New to the Symphony?
At the Peoria Symphony Orchestra you will discover great music making in classical, pops, and family-friendly concerts featuring the multi-award winning Peoria Symphony Orchestra as well as talented guest artists and featured artists.
Plan to enjoy yourself at this live musical experience! Open yourself up to the music.
You don’t have to “know” classical music to enjoy it. Sit back and watch the musicians and the conductor, and see how they interact with each other. Close your eyes and listen to how the music ebbs and flows, surging and powerful at some times, delicate and light at others, and everything in between. Feel the rhythms; follow the music. Let the music flow over you and trigger your emotions—and maybe even your memories.
Classical music is all around us. Once you hear it, you’ll realize that classical music is part of our daily lives. You hear it in commercials, movie soundtracks, television themes, cartoons, restaurants, and even some stores. Whether or not you’ve heard the music before the concert, as you listen, you’ll notice that each classical piece uses its own group of several tunes over and over, in different ways.
If you listen closely, you may start to “recognize” these melodies in a piece. Listen for the ways a melody is repeated: Is it exactly the same as the first time, or a little different? Do the same instruments or different ones play the melody? Does it start the same as before, but go off in a different direction?
Plan to arrive at least 20 minutes before concert time, so you can find your seat, turn off your cell phone, take a look at your surroundings, absorb the atmosphere, and have time to glance through the program book.
Plan to come early to get settled and read the program notes to familiarize yourself with what you are about to hear. You don’t want to be rushing to your seat at the last minute. And there’s another good reason to come early: Concerts generally start on time. If you’re late, you will have to wait for the usher to allow you inside during a suitable pause in the program, so your arrival won’t disturb other concertgoers.
Can’t make it to one of your subscription concerts? Remember, you have three options:
1.) Exchange your tickets for tickets to a different concert*
2.) Turn in your tickets as a chairitable donation (3 days prior to the concert)
3.) Share them with a friend that you think would enjoy a PSO concert.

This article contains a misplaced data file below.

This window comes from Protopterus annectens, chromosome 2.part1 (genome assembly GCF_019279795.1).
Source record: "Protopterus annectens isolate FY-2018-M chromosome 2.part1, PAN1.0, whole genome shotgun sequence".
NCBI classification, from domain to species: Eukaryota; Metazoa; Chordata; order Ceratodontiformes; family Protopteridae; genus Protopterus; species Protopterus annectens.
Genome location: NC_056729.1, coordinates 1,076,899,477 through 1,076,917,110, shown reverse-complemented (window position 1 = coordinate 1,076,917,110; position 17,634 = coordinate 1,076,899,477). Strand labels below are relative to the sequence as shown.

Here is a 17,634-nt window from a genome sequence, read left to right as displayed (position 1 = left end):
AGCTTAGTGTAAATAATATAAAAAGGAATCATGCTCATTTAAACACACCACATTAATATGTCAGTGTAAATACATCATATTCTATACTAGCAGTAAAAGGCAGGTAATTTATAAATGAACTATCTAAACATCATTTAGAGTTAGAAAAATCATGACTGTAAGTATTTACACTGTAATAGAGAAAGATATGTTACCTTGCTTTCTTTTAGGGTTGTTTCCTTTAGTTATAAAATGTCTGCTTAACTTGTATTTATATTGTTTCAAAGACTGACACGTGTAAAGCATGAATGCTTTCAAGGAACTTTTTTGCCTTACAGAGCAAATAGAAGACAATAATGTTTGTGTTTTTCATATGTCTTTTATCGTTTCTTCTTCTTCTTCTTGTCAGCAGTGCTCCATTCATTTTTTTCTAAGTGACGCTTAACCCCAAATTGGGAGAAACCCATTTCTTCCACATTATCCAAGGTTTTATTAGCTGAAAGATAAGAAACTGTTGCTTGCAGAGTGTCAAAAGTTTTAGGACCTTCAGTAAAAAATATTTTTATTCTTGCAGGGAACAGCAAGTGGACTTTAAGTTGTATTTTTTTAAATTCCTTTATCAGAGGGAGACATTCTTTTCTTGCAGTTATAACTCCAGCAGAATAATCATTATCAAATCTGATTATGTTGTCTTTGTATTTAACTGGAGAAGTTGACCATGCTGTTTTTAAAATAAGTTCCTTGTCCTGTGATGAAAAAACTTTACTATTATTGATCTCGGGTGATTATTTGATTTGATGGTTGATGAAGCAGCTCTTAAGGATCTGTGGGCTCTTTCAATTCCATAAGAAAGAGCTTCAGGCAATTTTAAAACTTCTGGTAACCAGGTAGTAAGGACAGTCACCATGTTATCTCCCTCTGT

*Excludes Premium Concerts (October 2018)
Purchase your Season Tickets to the PSO now.
Some concerts are preceded by a thirty minute presentation by Maestro George Stelluto or a guest presenter at 6:30 p.m. Concertgoers are invited to an insightful conversation related to the music, composers, and guest artists featured in the evening’s concert. Watch for signs in the lobby directing you to the lecture location which will be conveniently located near the performance space. You will have plenty of time to get to your seat.
What happens at the concert?
At the beginning of the concert, the concertmaster (the first chair violinist) will come onstage. The audience claps as a welcome, and as a sign of appreciation to all the musicians. After the orchestra tunes up, the conductor will come onstage. Everyone claps to welcome him, too. This is also a good time to look at your program, so you can see the names of the pieces that will be played and their order. Then everything settles down and the music begins. Just sit back, listen, and enjoy!
In most classical concerts the audience does not applaud during the music. They wait until the end of each piece, then applaud. But this can be a little tricky, because many pieces seem to end several times—they have several sections, or “movements.” You’ll know this by looking at the pieces listed in your program. The movements will be listed under the title of the piece. Your signal to clap is when the conductor drops his arms to his sides and turns to face the audience.
Most orchestra concerts are about two hours long, with an intermission at the halfway point. Very often there will be several pieces on the program, but sometimes there is one single work played straight through. It’s a good idea to take a look at the program before the concert to get an idea of what to expect.
Most intermissions are 20 minutes long, which gives you time to socialize with your companions, visit the facilities, or simply sit in your seat and read the program notes. At the Civic Center you may get a drink in the lobby and bring it back to your seat. Do whatever puts you in a good frame of mind to hear the second half of the concert.
If you have any additional questions, please email or call 309-671-1096.
Please enjoy your experience at the PSO. We hope to have you back at many concerts!